It is likely that many people living with type 2 diabetes who have not already been able to successfully enact behaviour changes will have low self-efficacy (Aljasem et al, 2001), which may have stemmed from a number of different sources. There is strong evidence that many people living with type 2 diabetes and/or obesity have experienced multiple adverse childhood events, which in turn affect psychological, physiological and behavioural development (Wiss and Brewerton, 2020). People may have tried and failed to manage their weight in the past, leading them to believe that failure is inevitable, or to have beliefs about their physical and/or genetic capability to lose weight.
Furthermore, many people will have experienced stigma or bullying around their weight or their type 2 diabetes (Browne et al, 2013) – unfortunately, often as a direct result of interacting with health services and healthcare professionals (Himmelstein and Puhl, 2021) – which serves only to increase psychological distress and reduce self-efficacy. Healthcare-based stigma can have particularly detrimental effects and needs to be avoided wherever possible; see the Language Matters: Obesity joint consensus statement for useful guidance on sensitively approaching conversations about shape and weight (Albury et al, 2020).
It is important to note that there is no one-size-fits-all approach to increasing self-efficacy. The most effective approach will vary depending on the individual and the behaviour they are trying to change. However, the approaches outlined here have been shown to be effective in a variety of settings and with a variety of behaviours.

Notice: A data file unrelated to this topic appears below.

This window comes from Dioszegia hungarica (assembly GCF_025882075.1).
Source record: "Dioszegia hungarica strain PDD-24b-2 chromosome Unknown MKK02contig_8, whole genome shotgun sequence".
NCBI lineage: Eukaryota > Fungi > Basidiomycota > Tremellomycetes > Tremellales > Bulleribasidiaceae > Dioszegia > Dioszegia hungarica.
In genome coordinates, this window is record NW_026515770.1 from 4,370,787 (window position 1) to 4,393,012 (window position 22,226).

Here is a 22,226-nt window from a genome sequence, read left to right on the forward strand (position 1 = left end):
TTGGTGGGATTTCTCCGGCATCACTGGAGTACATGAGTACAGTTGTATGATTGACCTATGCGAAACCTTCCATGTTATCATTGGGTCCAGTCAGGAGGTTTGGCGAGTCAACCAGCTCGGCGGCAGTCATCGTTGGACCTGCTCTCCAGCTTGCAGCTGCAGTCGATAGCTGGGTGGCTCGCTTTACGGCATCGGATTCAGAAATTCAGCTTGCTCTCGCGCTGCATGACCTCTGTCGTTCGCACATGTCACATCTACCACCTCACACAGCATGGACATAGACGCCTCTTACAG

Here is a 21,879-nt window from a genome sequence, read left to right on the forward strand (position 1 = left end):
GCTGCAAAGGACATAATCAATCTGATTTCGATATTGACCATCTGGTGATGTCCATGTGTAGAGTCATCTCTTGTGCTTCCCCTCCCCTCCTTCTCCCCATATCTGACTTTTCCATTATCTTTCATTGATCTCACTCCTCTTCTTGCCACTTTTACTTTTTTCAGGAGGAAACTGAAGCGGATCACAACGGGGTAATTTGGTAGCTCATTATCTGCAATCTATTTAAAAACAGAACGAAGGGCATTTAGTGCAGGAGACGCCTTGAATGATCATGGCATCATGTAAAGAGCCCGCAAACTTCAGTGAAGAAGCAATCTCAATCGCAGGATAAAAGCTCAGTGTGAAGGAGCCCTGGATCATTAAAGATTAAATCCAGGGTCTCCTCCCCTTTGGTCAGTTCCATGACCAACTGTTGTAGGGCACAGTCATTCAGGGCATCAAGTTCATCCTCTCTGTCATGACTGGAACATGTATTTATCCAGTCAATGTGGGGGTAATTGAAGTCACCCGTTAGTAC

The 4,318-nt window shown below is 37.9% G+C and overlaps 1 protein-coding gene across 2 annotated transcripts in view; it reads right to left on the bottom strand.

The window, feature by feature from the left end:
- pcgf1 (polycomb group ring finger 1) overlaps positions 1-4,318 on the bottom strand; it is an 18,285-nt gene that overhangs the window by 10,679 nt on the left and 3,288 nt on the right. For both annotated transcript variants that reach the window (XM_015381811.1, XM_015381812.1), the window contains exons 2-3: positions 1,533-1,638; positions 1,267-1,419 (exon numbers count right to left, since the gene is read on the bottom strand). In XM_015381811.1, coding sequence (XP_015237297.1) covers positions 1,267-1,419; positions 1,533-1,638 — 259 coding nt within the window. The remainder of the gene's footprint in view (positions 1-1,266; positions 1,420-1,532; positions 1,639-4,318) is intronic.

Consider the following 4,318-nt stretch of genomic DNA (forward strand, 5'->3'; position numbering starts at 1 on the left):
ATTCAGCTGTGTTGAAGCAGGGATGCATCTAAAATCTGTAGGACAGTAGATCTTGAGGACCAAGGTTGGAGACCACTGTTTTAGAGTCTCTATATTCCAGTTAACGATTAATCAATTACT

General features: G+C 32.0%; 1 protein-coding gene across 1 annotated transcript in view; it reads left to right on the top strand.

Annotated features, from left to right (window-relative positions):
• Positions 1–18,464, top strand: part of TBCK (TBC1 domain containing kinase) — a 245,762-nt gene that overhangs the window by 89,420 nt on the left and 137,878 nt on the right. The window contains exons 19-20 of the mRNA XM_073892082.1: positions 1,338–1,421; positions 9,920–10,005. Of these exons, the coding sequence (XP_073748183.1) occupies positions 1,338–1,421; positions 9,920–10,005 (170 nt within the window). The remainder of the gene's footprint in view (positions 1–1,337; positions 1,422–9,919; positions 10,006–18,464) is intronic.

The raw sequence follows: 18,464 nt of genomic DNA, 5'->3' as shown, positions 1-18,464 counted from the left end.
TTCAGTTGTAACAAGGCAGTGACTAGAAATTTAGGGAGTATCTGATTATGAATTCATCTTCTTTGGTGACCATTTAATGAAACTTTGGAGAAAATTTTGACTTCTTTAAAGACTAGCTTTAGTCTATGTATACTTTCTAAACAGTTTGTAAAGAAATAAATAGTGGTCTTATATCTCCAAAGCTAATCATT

Applying behaviour change principles to increase the uptake of and adherence to the Path to Remission programme
1. Build personal importance: Get the person to talk about why remission is something they want. What would improved health and fitness bring them? Why is this important to them?
2. Peer support: Holding information sessions in a group format can help to reduce stigma, model positive behaviour and develop peer support. Setting up peer support groups for those on the remission programme may also prove beneficial
3. Anticipate anxiety and ambivalence: Prepare responses to commonly asked questions and validate concerns. Video testimonials from previous participants and “taster events”, where participants get to ask questions and taste the dietary supplements, may help to increase uptake.